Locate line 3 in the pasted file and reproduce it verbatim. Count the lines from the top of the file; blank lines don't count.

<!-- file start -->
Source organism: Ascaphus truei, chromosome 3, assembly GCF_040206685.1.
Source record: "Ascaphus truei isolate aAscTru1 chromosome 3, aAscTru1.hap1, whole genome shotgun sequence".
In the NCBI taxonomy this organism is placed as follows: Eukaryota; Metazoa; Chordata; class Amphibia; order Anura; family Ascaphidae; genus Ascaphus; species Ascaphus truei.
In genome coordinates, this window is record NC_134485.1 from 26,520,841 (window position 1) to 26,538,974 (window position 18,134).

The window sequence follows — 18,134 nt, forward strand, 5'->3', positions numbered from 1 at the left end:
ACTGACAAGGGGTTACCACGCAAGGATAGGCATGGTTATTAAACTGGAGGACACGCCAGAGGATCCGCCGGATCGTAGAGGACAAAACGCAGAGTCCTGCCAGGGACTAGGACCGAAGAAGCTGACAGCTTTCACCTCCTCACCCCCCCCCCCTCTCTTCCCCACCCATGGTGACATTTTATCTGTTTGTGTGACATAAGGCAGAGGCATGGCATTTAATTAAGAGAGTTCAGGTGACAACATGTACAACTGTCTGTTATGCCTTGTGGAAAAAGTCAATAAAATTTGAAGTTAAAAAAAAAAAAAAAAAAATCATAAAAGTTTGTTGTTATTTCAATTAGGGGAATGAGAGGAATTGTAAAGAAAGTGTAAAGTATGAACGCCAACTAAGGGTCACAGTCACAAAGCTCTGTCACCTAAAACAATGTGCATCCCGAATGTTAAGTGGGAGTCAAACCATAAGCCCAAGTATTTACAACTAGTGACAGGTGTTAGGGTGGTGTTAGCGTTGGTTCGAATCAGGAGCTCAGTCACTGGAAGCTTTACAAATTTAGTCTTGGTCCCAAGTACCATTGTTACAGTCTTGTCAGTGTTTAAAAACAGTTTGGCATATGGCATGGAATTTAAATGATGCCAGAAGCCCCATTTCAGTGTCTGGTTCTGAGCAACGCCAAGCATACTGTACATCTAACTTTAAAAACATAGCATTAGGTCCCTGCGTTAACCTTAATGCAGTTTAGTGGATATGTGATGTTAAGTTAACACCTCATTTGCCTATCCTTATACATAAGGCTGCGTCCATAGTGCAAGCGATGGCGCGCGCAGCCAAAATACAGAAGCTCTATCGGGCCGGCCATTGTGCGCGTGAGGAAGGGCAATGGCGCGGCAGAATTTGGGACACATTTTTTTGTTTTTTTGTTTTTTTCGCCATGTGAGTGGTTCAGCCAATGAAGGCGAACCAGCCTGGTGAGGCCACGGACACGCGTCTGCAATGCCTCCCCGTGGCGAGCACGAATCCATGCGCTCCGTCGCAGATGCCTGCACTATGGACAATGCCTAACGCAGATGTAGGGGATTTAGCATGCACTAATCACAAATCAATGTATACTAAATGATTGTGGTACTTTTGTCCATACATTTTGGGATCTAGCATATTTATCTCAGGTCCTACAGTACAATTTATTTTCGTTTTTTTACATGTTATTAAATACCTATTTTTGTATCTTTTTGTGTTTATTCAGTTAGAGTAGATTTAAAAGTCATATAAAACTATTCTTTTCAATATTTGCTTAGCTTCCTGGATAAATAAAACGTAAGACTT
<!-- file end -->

In the NCBI taxonomy this organism is placed as follows: Eukaryota; Metazoa; Chordata; class Amphibia; order Anura; family Ascaphidae; genus Ascaphus; species Ascaphus truei.